4. I’m glad to see him focusing on his success. It is easy to focus in how he was beaten by Verstappen. But that isn’t the entire story, nor a positive for him to focus on.

    Plus, I’m not sure he is as far off Verstappen as many suggest. His point difference was about 7%. What if next season Verstappen has more wins but Albon has more points?

    1. If he outscores verstappen next season, he will have done an outstanding job regardless of the number of wins.

      1. @slotopen @frood19 Not sure where the points difference of 7% comes from? I assume that must be for the 9 (I think it was) races of the second half of the season? That would be when Max had one race starting from the back for a component penalty, was taken out by Leclerc in one race, had a racing incident that took him out of another race. Yeah Albon had a few issues too, but realistically they are not 7% apart, written in stone. Nine races is not much of a sample.

        Suffice it to say Max is a phenom and will likely vastly dominate AA, but hey AA still has a great opportunity to shine and increase his stock in the F1 driver market bigtime. He’ll have a great teammate in Max to learn from and with which to develop the car.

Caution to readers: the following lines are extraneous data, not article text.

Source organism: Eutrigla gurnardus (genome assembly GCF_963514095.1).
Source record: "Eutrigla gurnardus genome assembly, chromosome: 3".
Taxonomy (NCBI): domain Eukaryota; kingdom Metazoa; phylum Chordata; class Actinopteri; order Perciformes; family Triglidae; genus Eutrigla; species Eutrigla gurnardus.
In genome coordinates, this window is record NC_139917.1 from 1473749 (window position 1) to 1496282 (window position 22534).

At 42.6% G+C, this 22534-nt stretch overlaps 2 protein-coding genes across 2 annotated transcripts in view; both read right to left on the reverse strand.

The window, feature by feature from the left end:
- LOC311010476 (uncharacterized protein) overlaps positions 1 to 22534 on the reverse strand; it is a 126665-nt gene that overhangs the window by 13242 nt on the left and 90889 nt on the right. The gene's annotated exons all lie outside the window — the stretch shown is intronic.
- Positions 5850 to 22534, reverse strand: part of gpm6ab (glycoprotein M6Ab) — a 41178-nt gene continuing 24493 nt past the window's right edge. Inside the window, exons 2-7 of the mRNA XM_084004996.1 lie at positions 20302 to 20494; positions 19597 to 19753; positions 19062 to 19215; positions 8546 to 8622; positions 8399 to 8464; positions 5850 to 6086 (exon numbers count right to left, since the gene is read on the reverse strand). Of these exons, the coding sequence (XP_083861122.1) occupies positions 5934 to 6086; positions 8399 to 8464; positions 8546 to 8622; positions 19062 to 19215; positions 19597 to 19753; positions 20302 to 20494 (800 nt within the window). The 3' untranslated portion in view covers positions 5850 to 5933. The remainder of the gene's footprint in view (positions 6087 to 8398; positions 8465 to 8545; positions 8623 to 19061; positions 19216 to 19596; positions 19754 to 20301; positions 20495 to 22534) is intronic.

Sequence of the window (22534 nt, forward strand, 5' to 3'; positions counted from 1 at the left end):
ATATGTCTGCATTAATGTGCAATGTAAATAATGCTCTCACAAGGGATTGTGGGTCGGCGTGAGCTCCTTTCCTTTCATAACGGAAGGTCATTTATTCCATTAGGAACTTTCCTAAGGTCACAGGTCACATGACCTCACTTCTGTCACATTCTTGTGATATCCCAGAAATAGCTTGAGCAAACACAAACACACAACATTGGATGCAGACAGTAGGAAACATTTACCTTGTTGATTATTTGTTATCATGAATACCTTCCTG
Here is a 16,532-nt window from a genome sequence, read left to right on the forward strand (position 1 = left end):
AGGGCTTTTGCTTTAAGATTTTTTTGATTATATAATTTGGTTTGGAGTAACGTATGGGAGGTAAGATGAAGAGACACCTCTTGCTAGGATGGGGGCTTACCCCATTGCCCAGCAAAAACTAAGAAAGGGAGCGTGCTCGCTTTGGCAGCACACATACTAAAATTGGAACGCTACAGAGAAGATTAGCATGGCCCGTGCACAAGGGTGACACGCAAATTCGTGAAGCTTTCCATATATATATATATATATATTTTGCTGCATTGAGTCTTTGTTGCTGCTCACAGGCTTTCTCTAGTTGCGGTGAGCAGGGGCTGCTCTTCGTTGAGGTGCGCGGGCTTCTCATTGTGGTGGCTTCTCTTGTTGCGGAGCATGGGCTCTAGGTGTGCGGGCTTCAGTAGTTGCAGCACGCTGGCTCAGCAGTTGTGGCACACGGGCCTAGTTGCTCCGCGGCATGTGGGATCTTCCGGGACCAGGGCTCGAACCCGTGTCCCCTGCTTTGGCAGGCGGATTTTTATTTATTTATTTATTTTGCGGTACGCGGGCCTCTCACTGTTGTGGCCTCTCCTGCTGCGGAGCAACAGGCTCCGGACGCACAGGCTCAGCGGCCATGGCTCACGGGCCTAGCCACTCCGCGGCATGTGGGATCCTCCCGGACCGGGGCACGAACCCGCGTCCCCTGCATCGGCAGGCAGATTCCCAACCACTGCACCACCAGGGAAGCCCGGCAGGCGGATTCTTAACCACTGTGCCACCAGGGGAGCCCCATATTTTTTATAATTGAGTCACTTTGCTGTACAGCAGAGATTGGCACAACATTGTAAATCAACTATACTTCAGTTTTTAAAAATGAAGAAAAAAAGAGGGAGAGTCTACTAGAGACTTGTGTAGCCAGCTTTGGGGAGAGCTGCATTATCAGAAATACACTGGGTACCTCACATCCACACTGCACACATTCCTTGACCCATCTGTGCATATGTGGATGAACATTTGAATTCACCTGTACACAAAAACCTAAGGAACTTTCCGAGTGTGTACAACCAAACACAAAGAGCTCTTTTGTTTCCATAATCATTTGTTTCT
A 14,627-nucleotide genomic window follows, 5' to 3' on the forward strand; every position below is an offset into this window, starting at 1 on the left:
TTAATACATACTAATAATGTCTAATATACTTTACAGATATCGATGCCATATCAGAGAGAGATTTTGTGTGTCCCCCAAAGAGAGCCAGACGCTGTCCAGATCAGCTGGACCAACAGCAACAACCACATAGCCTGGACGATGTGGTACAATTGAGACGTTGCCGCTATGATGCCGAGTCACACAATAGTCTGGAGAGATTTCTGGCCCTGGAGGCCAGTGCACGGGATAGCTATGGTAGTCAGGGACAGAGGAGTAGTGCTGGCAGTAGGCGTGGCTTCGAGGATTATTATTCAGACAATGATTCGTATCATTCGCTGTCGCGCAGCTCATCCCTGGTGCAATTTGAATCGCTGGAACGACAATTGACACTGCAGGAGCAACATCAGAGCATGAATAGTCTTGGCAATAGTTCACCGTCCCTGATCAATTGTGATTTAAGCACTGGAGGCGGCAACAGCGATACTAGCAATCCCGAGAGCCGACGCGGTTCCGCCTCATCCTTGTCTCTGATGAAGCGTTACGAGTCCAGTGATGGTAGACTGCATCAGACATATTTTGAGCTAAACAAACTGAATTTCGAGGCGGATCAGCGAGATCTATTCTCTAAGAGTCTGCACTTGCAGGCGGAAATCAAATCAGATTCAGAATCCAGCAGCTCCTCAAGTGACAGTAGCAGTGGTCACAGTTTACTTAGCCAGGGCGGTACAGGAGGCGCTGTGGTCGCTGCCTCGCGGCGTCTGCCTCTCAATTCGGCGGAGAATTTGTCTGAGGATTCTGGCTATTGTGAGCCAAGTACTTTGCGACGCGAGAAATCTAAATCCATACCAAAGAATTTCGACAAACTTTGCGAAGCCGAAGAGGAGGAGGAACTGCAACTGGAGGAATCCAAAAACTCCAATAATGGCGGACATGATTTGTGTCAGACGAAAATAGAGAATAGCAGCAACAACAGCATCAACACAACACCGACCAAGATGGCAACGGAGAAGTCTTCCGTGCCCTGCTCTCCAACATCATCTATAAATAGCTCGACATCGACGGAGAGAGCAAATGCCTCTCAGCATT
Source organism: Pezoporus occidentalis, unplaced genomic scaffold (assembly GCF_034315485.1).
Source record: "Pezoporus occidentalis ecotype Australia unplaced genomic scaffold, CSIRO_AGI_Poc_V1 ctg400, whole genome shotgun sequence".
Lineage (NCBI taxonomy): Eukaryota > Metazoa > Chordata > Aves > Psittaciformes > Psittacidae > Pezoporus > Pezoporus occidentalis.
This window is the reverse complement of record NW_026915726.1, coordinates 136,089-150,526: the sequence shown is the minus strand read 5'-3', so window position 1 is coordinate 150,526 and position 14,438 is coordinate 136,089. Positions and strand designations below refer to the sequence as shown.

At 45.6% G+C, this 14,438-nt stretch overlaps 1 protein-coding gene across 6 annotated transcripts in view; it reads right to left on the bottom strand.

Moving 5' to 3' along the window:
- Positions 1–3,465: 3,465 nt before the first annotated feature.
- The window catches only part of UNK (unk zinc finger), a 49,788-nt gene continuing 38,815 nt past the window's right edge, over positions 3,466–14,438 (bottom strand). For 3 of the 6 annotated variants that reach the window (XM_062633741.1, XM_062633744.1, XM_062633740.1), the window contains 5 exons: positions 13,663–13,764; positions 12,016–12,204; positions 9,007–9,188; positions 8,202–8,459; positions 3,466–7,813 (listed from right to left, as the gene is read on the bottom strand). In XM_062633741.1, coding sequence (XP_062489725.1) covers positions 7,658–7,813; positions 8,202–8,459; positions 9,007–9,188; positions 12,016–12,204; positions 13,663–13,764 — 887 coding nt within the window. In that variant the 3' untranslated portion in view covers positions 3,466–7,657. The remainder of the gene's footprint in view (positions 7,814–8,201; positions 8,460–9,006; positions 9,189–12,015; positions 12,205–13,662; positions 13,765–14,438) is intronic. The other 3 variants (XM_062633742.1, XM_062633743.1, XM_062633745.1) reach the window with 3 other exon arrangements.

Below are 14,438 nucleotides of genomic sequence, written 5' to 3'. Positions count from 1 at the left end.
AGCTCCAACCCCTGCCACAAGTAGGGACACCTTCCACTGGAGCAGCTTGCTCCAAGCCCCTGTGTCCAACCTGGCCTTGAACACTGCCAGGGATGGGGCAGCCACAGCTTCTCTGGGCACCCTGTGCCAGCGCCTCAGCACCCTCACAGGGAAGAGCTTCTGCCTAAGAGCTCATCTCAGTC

5. His personal best Laptimes are within a few hundredths of Max at times so he definitely has potential.

    1. Edit disregard the above! I read the graph wrong.

  6. This will be tough year door Albon. While it’s hard to be a “rookie” in top team with top tier teammate, he’s still the most underperforming one of he not improve drastically this year. Hamilton arguably beats Alonso in his rookie year. Kimi convincingly beats DC in his second year. And recently Leclerc beats Vettel in his second year. Albon meanwhile clearly lagging behind Max by quite a bit. Although it’s understandable, but if he don’t have massive improvement this year I fear he’ll only be a midtier driver at most (and his seat can disappear anytime as we know Red Bull never have any problem doing that)

  7. You could tell this guy was the real deal when he was super fast in winter testing last year. And his advantage over Max might be his calmer attitude.